Elliot Perlman is a barrister in Melbourne, Australia. His literary page-turner "Seven Types of Ambiguity" was a cerebral psychological thriller...
“The Reasons I Won’t Be Coming: Stories”
by Elliot Perlman
Riverhead, 277 pp., $24.95
Elliot Perlman is a barrister in Melbourne, Australia. His literary page-turner “Seven Types of Ambiguity” was a cerebral psychological thriller with a Rashomon-like look at obsessive love. His new collection of short stories, “The Reasons I Won’t Be Coming,” features characters defending their lives or the lives of others in a series of stories that raise moral questions about various modes of obsession.
Deceit and disillusionment is the order of the day in the opening story, “Good Morning, Again.” A brief six pages, it is a fierce dramatic monologue delivered at 4 a.m. in which a first-person narrator, a naked “new friend” beside him, justifies a breakup with a former lover. The second story, the poignant “In The Time of the Dinosaur,” is a tale of adultery told from the limited perspective of a young boy. Another ill-fated affair is at the center of “Your Niece’s Speech Night.”
Legal rhetoric is the basis for two of the stories, “Manslaughter” and “The Hong Kong Fir Doctrine.” The first, one of the longer stories in the group (45 pages), is not as effective as the second (13 pages). “Manslaughter” follows a jury trial in painstaking detail. “The Hong Kong Fir Doctrine” is a cleverly designed story in which a “suited man with suitably qualified opinions” pleads his case of a lost love in terms of conditions of agreement, breach of contract and cause for damages.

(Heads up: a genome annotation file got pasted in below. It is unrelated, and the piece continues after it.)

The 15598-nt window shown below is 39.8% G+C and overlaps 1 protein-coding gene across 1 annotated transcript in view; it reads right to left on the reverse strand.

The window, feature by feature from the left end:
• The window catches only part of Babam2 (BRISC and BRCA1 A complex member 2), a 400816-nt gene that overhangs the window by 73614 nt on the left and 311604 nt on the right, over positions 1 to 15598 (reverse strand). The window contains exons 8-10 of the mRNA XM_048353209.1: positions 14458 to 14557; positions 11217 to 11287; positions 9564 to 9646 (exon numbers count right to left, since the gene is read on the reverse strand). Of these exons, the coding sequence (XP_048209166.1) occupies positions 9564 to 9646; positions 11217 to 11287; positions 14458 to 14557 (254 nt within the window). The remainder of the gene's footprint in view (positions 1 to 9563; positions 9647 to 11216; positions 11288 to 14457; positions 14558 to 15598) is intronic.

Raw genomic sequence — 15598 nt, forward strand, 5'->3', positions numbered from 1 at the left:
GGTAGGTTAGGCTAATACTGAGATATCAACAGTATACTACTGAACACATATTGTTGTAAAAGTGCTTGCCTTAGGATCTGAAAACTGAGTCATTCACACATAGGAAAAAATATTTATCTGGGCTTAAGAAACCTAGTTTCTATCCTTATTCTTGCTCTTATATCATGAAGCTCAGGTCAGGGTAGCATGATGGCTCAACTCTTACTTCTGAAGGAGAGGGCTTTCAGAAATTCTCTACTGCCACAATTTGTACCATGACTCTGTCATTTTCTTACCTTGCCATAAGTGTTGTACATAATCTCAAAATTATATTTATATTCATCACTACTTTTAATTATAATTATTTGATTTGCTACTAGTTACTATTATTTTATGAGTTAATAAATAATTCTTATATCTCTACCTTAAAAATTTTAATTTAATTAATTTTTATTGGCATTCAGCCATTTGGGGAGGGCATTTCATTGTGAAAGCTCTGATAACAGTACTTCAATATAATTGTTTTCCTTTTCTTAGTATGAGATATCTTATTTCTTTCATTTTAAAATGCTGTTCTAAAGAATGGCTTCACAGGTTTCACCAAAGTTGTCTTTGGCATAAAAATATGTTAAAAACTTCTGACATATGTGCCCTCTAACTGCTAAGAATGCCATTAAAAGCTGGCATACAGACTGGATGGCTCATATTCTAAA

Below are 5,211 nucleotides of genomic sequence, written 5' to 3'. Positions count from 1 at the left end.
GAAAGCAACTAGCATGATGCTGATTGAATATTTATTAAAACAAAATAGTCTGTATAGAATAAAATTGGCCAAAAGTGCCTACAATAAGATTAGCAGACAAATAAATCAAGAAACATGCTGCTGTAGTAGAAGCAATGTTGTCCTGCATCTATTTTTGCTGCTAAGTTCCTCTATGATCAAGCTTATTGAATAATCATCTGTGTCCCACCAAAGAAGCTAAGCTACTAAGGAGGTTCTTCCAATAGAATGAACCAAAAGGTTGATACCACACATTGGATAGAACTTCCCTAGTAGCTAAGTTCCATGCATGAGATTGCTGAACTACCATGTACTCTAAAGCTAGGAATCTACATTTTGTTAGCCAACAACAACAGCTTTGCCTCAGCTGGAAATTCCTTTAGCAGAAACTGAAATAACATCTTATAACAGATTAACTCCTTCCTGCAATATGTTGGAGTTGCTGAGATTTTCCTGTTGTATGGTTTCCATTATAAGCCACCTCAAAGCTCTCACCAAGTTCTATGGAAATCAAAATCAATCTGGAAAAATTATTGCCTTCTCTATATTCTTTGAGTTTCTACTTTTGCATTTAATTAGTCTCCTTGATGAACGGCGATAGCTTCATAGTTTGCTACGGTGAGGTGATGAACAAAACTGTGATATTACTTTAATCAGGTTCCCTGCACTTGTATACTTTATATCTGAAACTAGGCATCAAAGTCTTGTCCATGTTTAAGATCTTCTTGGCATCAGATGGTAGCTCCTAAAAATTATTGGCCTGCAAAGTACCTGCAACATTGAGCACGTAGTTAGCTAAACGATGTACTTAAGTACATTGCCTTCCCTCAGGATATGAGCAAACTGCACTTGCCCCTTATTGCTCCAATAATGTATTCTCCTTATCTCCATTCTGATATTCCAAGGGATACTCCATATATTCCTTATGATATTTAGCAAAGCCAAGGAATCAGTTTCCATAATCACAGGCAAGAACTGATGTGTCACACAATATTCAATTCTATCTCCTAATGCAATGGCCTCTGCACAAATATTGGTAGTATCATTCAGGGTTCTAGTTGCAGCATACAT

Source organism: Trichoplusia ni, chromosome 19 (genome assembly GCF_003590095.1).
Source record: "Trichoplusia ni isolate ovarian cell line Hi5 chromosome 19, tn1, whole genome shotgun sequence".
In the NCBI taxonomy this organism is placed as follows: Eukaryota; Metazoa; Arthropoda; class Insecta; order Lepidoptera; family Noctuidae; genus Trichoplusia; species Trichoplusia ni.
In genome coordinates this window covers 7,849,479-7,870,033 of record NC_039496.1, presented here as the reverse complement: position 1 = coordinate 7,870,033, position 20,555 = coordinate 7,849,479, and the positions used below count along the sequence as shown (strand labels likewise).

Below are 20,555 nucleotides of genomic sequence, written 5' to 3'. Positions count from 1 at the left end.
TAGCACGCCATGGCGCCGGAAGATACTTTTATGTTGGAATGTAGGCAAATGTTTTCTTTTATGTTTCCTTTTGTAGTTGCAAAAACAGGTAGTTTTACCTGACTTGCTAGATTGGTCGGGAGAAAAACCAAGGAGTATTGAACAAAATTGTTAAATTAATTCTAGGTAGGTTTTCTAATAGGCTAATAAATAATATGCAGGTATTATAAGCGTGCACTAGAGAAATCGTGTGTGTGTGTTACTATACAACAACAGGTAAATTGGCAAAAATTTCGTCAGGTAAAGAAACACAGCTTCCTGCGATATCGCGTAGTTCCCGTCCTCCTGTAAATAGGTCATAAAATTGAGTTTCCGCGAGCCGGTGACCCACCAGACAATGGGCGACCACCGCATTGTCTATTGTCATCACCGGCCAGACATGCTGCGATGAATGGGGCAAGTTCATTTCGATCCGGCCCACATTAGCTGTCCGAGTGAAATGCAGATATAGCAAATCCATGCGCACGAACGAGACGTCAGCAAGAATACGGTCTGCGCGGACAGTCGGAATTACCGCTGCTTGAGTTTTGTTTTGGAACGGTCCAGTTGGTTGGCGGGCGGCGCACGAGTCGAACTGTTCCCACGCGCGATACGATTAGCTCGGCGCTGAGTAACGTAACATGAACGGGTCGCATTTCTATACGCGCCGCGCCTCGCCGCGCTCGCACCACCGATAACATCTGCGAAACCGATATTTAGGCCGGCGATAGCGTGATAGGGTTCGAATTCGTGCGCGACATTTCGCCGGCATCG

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The title story, “The Reasons I Won’t Be Coming,” loads a great deal of information in nine pages. It is another lawyer-based tale grounded in legalese. While a probate lawyer gives reasons for declining an invitation to a black-tie party for friends, his own failing marriage is going through its own form of probate.
Unsuccessful romances are featured in two of the later stories. The intriguingly but verbosely titled “I Was Only In A Childish Way Connected To The Established Order” focuses on another case of adultery. A poet obsessed with the life and lines of Russian poet Osip Mandelstam suffers traumatic victimization before he redeems himself in an act of supreme selflessness. One of the weakest stories, “Spitalnic’s Last Year,” rambles through the romantic history of a university student’s “lunchtime circle” and family medical crises.
Family woes in various guises are at the center of the compelling novella-length “A Tale In Two Cities” (82 pages) which closes the collection. Twenty-eight-year-old Melbourne bookstore clerk Rose Gamarkin hires an inexperienced private investigator, Bernard Leibowitz, to find her missing brother, Pavel.
For most of the story she keeps this information from their parents, emigrants from 1960s Russia. The novella gives vivid firsthand accounts of a difficult childhood in Moscow (the other of the two cities) spent waiting in endless queues for socks or to visit Lenin’s tomb, and of thwarted attempts to leave Russia. When Rose and Bernard unravel the mystery of Pavel’s disappearance, the resolution provides domestic peace and redemption of the highest order.
The nine stories serve as a varied introduction to an accomplished stylist and storyteller. Start with these or tackle the invigorating narrative of Perlman’s “Seven Types of Ambiguity.” Both present satisfying rewards for the discerning reader.